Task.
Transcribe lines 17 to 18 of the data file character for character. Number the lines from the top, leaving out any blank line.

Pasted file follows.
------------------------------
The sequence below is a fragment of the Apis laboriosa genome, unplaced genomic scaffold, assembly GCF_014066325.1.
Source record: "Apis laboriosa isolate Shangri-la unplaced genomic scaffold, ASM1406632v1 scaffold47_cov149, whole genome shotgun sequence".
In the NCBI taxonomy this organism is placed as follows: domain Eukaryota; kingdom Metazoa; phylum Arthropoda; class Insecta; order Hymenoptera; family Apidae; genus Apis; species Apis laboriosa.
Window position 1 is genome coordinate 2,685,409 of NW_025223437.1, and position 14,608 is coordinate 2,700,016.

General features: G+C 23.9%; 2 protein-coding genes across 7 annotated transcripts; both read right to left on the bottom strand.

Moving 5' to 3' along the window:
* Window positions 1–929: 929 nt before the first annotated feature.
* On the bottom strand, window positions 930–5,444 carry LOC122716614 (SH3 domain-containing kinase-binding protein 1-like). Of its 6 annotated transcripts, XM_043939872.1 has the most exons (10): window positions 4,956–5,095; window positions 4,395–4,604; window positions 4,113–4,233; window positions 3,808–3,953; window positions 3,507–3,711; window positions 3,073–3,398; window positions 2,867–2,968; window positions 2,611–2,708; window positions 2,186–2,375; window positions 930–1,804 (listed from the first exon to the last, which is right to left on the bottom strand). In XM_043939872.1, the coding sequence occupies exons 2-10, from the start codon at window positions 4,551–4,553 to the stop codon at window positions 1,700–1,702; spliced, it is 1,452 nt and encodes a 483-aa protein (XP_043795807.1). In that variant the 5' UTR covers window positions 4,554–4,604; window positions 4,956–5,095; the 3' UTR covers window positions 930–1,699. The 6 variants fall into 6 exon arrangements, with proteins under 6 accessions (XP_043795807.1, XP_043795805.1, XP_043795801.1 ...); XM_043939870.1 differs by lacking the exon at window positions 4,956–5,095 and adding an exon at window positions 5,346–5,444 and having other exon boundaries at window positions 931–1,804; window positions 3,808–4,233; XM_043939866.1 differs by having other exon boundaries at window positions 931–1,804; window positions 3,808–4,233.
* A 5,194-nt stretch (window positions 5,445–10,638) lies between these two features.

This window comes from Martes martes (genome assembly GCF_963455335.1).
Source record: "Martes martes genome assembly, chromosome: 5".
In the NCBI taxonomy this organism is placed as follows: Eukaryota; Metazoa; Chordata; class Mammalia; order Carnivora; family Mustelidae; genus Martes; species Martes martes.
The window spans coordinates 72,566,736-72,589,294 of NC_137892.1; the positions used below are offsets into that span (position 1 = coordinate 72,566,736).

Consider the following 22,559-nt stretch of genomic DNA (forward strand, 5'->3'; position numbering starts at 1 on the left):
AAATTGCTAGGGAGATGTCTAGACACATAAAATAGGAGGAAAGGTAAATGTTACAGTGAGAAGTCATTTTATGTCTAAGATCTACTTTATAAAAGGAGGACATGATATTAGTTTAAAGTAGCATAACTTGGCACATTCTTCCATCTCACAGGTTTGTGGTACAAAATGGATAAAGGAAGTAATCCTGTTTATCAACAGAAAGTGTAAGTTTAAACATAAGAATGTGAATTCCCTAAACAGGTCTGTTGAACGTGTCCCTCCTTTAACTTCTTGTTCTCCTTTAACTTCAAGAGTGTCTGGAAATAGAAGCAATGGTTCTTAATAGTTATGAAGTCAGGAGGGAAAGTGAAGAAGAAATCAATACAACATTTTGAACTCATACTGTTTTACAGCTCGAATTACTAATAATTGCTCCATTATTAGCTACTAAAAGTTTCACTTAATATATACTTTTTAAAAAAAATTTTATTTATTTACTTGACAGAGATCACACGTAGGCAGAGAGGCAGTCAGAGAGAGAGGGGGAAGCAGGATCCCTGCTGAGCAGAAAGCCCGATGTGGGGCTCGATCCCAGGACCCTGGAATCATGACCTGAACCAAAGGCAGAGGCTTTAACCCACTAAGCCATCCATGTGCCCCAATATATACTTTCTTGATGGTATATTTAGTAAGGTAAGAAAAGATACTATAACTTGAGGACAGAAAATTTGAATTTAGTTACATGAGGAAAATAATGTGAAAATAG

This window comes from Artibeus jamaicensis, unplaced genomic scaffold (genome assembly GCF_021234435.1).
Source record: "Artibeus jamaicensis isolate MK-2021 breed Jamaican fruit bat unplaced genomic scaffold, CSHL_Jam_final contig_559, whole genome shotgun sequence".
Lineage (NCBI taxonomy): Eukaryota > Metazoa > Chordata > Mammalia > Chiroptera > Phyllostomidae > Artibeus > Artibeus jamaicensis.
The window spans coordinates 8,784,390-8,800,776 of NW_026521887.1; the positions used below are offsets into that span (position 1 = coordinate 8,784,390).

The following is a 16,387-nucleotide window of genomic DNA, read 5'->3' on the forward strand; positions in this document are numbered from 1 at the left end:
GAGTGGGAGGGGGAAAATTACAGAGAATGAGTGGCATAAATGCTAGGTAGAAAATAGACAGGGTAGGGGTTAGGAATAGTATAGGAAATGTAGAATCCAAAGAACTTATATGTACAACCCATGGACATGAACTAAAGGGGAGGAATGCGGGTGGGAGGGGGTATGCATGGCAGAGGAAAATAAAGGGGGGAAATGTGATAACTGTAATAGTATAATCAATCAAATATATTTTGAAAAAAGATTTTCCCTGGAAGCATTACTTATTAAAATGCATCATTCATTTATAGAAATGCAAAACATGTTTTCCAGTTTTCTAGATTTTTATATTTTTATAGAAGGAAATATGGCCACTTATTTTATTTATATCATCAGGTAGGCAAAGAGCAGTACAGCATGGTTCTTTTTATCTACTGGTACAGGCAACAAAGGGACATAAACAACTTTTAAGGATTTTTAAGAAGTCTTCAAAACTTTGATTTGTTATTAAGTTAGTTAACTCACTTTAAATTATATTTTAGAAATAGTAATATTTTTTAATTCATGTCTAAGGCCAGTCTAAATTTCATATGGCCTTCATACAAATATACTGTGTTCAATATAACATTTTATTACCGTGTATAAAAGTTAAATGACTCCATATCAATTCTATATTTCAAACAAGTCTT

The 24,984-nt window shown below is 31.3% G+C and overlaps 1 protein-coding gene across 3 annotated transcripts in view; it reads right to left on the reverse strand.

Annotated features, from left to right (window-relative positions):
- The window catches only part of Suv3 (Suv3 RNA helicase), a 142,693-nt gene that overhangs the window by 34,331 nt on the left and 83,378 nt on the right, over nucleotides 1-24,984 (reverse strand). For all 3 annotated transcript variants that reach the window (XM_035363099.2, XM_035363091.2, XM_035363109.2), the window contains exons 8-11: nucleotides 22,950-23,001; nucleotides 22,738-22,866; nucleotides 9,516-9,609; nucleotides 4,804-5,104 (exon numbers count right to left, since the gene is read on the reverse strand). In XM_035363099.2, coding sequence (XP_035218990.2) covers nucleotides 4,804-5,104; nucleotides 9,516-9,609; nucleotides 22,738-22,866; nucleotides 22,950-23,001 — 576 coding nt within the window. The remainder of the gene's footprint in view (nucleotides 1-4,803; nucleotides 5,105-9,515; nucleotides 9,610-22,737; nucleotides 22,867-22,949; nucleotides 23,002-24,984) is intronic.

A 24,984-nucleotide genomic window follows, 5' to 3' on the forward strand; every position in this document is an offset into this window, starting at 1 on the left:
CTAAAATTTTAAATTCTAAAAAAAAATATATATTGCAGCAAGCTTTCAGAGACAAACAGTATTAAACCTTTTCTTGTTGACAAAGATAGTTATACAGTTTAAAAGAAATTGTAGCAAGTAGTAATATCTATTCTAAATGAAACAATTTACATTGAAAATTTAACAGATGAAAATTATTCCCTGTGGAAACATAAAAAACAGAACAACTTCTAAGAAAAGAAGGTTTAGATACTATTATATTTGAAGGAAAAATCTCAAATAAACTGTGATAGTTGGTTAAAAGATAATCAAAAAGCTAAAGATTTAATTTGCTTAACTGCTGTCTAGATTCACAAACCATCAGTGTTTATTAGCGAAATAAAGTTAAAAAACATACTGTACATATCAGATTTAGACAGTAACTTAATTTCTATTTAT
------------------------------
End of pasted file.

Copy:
Source record: "Artibeus jamaicensis isolate MK-2021 breed Jamaican fruit bat unplaced genomic scaffold, CSHL_Jam_final contig_559, whole genome shotgun sequence".
Lineage (NCBI taxonomy): Eukaryota > Metazoa > Chordata > Mammalia > Chiroptera > Phyllostomidae > Artibeus > Artibeus jamaicensis.